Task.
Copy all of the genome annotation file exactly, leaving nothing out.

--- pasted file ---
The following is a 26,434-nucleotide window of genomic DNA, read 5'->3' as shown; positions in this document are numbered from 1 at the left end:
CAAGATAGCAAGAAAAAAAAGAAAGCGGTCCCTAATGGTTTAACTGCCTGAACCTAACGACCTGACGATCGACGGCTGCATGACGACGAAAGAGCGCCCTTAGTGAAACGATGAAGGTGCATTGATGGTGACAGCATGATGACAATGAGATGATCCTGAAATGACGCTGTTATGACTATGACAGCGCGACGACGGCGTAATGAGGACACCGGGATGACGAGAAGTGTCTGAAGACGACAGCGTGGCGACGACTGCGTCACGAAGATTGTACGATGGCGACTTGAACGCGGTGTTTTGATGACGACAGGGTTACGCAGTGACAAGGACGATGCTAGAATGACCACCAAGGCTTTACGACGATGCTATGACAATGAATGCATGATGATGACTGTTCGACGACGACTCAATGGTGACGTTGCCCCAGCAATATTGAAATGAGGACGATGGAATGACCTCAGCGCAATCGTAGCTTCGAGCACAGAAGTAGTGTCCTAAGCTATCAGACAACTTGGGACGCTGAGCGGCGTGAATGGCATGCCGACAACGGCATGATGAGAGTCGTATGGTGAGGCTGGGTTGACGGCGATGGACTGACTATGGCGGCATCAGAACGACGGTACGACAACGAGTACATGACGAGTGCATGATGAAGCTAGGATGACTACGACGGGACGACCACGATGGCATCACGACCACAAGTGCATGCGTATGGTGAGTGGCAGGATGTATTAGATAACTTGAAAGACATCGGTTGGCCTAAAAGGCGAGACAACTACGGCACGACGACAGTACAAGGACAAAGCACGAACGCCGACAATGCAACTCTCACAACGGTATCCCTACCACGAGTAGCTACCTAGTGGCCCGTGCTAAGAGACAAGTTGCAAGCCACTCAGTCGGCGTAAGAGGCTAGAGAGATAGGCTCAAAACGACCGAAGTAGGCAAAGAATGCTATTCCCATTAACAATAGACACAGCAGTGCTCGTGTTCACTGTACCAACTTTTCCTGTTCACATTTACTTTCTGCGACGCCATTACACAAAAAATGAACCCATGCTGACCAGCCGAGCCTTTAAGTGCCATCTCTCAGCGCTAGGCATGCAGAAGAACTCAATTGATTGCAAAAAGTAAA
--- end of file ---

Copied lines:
The following is a 26,434-nucleotide window of genomic DNA, read 5'->3' as shown; positions in this document are numbered from 1 at the left end:
CAAGATAGCAAGAAAAAAAAGAAAGCGGTCCCTAATGGTTTAACTGCCTGAACCTAACGACCTGACGATCGACGGCTGCATGACGACGAAAGAGCGCCCTTAGTGAAACGATGAAGGTGCATTGATGGTGACAGCATGATGACAATGAGATGATCCTGAAATGACGCTGTTATGACTATGACAGCGCGACGACGGCGTAATGAGGACACCGGGATGACGAGAAGTGTCTGAAGACGACAGCGTGGCGACGACTGCGTCACGAAGATTGTACGATGGCGACTTGAACGCGGTGTTTTGATGACGACAGGGTTACGCAGTGACAAGGACGATGCTAGAATGACCACCAAGGCTTTACGACGATGCTATGACAATGAATGCATGATGATGACTGTTCGACGACGACTCAATGGTGACGTTGCCCCAGCAATATTGAAATGAGGACGATGGAATGACCTCAGCGCAATCGTAGCTTCGAGCACAGAAGTAGTGTCCTAAGCTATCAGACAACTTGGGACGCTGAGCGGCGTGAATGGCATGCCGACAACGGCATGATGAGAGTCGTATGGTGAGGCTGGGTTGACGGCGATGGACTGACTATGGCGGCATCAGAACGACGGTACGACAACGAGTACATGACGAGTGCATGATGAAGCTAGGATGACTACGACGGGACGACCACGATGGCATCACGACCACAAGTGCATGCGTATGGTGAGTGGCAGGATGTATTAGATAACTTGAAAGACATCGGTTGGCCTAAAAGGCGAGACAACTACGGCACGACGACAGTACAAGGACAAAGCACGAACGCCGACAATGCAACTCTCACAACGGTATCCCTACCACGAGTAGCTACCTAGTGGCCCGTGCTAAGAGACAAGTTGCAAGCCACTCAGTCGGCGTAAGAGGCTAGAGAGATAGGCTCAAAACGACCGAAGTAGGCAAAGAATGCTATTCCCATTAACAATAGACACAGCAGTGCTCGTGTTCACTGTACCAACTTTTCCTGTTCACATTTACTTTCTGCGACGCCATTACACAAAAAATGAACCCATGCTGACCAGCCGAGCCTTTAAGTGCCATCTCTCAGCGCTAGGCATGCAGAAGAACTCAATTGATTGCAAAAAGTAAA